Enhancing workforce resilience, wellbeing & productivity
Authors: Stephen Bevan
11 May 2011
Here at The Work Foundation we know all too well that many organisations are increasingly worried by the worsening health and wellbeing of their employees (and the bottom line implications). Yet, for the most part, employers are still feeling pretty powerless in their attempts to do something meaningful about this growing concern. In some senses, many organisations are in the ‘problem admiration’ phase but are struggling to find a ‘killer app’ which will help them act decisively to reduce work-related absence and improve productivity.
Last night, we hosted the launch of a very timely and challenging new book by Professors Ivan Robertson and Cary Cooper. In Well-being: Productivity and Happiness at Work, these two eminent experts set out both a coherent and authoritative explanation of why workforce health is such an issue and a set of very accessible ideas and case studies which will guide employers towards some solutions.
Both Ivan and Cary – despite their affability and excellent communication skills – are academics with a serious international pedigree and one of the features of the book I found especially pleasing was their willingness to challenge readers with a bit of science. This is particularly important if we are to challenge the perception (still too common among some CEOs) that the well-being debate is dominated by worthy platitudes which have no hard edge. As Cary pointed out in his presentation last night, the scientific case that wellbeing is a real phenomenon and that improving it delivers business benefits, has been made beyond any doubt. And as Ivan added, the medical data linking psychological well-being, physical health and job performance is both widespread and compelling.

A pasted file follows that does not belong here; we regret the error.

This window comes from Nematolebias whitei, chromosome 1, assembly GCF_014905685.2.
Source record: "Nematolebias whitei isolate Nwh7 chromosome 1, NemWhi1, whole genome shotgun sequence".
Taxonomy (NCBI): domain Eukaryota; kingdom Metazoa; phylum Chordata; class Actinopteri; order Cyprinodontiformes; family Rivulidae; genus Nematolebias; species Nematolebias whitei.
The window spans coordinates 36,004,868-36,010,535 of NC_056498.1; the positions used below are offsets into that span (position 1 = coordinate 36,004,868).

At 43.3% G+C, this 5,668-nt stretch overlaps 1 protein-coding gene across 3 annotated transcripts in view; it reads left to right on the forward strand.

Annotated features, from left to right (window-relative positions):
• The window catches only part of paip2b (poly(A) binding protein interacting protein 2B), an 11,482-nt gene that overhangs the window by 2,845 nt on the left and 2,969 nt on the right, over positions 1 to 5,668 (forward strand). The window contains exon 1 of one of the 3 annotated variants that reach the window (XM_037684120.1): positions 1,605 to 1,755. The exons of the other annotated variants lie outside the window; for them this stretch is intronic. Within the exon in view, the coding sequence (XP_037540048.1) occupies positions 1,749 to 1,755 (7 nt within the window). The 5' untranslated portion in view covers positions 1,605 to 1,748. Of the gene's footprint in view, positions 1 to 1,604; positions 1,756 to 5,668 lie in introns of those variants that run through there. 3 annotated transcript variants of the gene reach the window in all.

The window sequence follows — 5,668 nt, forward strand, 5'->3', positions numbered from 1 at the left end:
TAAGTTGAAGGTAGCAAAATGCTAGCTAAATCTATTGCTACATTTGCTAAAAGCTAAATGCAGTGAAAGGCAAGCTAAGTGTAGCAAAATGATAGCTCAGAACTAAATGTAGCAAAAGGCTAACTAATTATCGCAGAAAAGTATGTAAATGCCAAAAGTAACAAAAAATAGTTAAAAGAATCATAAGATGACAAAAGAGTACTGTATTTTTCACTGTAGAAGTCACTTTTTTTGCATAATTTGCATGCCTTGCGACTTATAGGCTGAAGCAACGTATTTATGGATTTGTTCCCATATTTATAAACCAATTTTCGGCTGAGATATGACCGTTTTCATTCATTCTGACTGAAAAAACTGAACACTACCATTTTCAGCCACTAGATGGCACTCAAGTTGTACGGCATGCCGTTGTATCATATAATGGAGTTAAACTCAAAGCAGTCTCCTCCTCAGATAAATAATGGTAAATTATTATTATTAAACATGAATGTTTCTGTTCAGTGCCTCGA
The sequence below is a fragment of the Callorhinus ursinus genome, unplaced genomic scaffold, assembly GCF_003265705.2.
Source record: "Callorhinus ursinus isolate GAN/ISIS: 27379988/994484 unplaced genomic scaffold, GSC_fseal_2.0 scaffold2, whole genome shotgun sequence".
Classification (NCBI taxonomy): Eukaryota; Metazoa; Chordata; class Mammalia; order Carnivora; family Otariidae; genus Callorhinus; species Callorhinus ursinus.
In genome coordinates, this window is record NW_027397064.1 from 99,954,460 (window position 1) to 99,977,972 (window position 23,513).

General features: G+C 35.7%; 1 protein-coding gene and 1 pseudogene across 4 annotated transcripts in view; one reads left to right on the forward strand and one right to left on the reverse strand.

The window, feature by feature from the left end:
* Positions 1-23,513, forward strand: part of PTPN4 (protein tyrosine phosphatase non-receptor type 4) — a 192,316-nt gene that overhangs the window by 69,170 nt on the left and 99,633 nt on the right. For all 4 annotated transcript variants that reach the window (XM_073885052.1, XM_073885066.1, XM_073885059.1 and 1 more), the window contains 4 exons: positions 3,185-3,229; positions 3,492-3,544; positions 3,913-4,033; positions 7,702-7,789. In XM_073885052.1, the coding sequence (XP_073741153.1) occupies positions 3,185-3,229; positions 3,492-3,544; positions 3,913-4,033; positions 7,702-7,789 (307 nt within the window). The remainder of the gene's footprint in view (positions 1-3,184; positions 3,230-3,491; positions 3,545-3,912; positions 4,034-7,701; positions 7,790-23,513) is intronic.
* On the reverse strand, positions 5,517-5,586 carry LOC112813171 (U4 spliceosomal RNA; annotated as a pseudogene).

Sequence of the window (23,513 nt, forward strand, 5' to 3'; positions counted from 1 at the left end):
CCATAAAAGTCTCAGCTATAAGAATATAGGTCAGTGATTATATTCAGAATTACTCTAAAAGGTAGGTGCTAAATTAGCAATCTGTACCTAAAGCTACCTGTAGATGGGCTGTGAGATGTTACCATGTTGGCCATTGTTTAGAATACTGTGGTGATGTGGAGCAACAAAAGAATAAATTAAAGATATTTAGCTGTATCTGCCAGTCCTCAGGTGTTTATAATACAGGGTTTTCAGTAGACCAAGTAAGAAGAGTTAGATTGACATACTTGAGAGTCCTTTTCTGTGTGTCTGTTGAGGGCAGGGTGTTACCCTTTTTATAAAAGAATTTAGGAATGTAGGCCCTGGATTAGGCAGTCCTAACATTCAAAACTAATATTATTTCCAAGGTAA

So why, asked one member of our audience in the lively Q&A session which concluded the launch, do so many CEOs remain unconvinced by the ‘business case’ for improving workforce health and wellbeing? Part of the answer, replied Ivan, was that many are more strongly influenced by what their competitors are doing, or immediate risks to the business, than the weight of academic evidence or even a well-argued business rationale.
With further Q&A contributions from Clare Chapman, Workforce Director at the Department of Health and Dame Carol Black, National Director for Health and Work at the DWP, we covered a wide range of topics which are covered by both the authors and by case study contributors to the book such as Dr Paul Litchfield of BT.
Our knowledge about workforce health in 2011 is substantially more extensive and nuanced than it was even a decade ago, and yet there is still so much more practical progress to be made in UK organisations. This important new book makes a very important contribution to both our knowledge-base and our fund of practical insights into how we can make British workplaces irreversibly healthier.
All blog posts for this author